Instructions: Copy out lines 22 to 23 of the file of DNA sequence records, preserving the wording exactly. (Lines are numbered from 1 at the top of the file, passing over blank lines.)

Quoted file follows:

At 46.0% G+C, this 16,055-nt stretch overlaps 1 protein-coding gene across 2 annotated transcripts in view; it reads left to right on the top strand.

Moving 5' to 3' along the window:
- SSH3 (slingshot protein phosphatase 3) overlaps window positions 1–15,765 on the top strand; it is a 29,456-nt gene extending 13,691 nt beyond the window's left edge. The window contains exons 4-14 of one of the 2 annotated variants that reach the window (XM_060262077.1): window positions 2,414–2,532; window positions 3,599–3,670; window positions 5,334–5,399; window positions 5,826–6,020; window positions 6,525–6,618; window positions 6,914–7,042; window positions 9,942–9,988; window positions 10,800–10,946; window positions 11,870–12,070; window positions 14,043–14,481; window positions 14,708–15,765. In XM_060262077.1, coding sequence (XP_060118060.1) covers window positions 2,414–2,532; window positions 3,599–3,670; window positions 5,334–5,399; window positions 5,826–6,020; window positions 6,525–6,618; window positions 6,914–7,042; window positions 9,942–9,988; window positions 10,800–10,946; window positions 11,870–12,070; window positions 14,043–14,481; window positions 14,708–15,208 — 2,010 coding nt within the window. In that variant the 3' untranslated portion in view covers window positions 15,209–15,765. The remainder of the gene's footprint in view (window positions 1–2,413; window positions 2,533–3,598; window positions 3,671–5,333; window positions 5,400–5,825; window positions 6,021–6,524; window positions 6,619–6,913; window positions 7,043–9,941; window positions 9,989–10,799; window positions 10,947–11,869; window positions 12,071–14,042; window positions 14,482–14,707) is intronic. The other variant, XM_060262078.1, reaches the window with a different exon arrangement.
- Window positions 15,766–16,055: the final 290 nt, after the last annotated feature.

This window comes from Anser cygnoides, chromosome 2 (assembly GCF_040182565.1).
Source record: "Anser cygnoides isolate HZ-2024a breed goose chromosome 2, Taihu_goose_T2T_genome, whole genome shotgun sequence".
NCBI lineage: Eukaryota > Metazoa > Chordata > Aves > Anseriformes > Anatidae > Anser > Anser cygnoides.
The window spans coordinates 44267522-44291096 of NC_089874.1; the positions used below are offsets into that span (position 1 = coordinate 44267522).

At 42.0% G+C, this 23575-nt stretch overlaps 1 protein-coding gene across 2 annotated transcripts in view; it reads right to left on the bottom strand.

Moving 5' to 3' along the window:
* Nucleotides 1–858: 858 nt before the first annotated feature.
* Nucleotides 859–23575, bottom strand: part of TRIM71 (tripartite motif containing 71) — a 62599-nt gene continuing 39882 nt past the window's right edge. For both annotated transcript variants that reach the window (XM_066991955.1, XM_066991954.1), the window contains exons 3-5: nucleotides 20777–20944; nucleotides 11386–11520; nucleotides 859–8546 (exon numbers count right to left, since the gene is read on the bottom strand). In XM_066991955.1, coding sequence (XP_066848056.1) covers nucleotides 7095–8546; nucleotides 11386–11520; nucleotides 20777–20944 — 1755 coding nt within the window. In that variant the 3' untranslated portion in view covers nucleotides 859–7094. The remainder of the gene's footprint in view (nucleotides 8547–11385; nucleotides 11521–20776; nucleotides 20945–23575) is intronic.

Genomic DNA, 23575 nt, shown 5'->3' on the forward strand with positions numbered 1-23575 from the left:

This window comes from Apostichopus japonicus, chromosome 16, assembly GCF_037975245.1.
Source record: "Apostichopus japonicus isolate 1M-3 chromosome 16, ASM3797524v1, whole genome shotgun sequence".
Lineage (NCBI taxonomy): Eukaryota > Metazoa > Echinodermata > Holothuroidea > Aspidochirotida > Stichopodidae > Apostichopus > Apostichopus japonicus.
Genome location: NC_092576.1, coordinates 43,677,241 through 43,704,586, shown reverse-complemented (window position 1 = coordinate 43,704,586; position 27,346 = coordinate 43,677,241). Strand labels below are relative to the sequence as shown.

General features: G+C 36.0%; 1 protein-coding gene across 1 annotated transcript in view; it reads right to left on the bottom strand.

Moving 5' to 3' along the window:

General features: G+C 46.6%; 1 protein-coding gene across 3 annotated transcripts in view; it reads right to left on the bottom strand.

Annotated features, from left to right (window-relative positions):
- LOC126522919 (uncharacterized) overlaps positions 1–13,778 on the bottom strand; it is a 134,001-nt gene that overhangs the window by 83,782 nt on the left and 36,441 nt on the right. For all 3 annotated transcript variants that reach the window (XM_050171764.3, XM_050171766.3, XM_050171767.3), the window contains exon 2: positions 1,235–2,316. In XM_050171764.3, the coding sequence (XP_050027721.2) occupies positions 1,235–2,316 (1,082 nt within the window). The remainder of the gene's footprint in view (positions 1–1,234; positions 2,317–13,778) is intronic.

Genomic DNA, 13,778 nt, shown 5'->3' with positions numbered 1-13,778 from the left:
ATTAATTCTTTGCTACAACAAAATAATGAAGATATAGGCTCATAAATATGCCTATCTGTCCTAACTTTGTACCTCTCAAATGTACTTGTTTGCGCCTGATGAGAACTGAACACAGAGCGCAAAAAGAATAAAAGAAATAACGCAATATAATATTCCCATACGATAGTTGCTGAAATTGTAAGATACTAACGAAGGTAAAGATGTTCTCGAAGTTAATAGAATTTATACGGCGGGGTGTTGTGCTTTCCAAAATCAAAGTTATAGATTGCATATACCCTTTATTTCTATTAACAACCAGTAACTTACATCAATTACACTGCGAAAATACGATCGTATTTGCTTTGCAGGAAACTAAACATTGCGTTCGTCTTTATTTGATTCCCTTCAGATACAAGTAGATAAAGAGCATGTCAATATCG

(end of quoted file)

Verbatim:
- LOC126522919 (uncharacterized) overlaps positions 1–13,778 on the bottom strand; it is a 134,001-nt gene that overhangs the window by 83,782 nt on the left and 36,441 nt on the right. For all 3 annotated transcript variants that reach the window (XM_050171764.3, XM_050171766.3, XM_050171767.3), the window contains exon 2: positions 1,235–2,316. In XM_050171764.3, the coding sequence (XP_050027721.2) occupies positions 1,235–2,316 (1,082 nt within the window). The remainder of the gene's footprint in view (positions 1–1,234; positions 2,317–13,778) is intronic.

Genomic DNA, 13,778 nt, shown 5'->3' with positions numbered 1-13,778 from the left: